Washington on Thursday denied an explosive report in The New York Times that it helped Ukraine target Russian generals.

"The United States provides battlefield intelligence to help the Ukrainians defend their country," National Security Council spokesperson Adrienne Watson said.

"We do not provide intelligence with the intent to kill Russian generals."

Separately, US media reported Thursday that Washington had shared intelligence that helped Ukraine sink the Russian warship Moskva last month.

However a US official, who spoke on condition of anonymity, told AFP that the United States does not "provide specific targeting information on ships." 

- Fiji seizes oligarch's yacht -

Ukraine's government has estimated at least $600 billion will be needed to rebuild the country after the war.

President Zelensky, who has tirelessly campaigned for help from allies, on Thursday launched a global crowdfunding platform called United24 to help Ukraine win the war and rebuild its infrastructure.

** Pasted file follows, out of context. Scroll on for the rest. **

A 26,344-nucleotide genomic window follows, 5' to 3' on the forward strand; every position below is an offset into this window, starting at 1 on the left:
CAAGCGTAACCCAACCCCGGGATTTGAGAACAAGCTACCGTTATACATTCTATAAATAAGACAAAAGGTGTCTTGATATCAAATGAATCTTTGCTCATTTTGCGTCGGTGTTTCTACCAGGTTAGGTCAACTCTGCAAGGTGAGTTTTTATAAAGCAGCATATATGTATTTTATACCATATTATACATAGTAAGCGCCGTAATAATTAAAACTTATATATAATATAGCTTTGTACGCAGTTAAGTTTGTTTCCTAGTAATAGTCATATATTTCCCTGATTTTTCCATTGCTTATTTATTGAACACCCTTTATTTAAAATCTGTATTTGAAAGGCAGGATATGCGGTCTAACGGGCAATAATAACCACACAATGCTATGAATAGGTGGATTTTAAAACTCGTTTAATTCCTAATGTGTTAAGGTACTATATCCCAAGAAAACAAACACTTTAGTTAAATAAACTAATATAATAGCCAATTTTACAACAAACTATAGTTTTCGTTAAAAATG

More than six billion euros ($6.3 billion) were collected at a donors' conference in Warsaw, Polish Prime Minister Mateusz Morawiecki said Thursday.

In addition to financial and military assistance, Ukraine's allies have also punished Russia for the invasion with unprecedented sanctions.

In one of the latest such moves, the British government said Thursday it had frozen the assets of UK-based steel and mining firm Evraz as it is of strategic significance for Russia's war effort.

Evraz's main shareholder is Russian oligarch Roman Abramovich, who is already under sanctions, and its main operations are in Russia.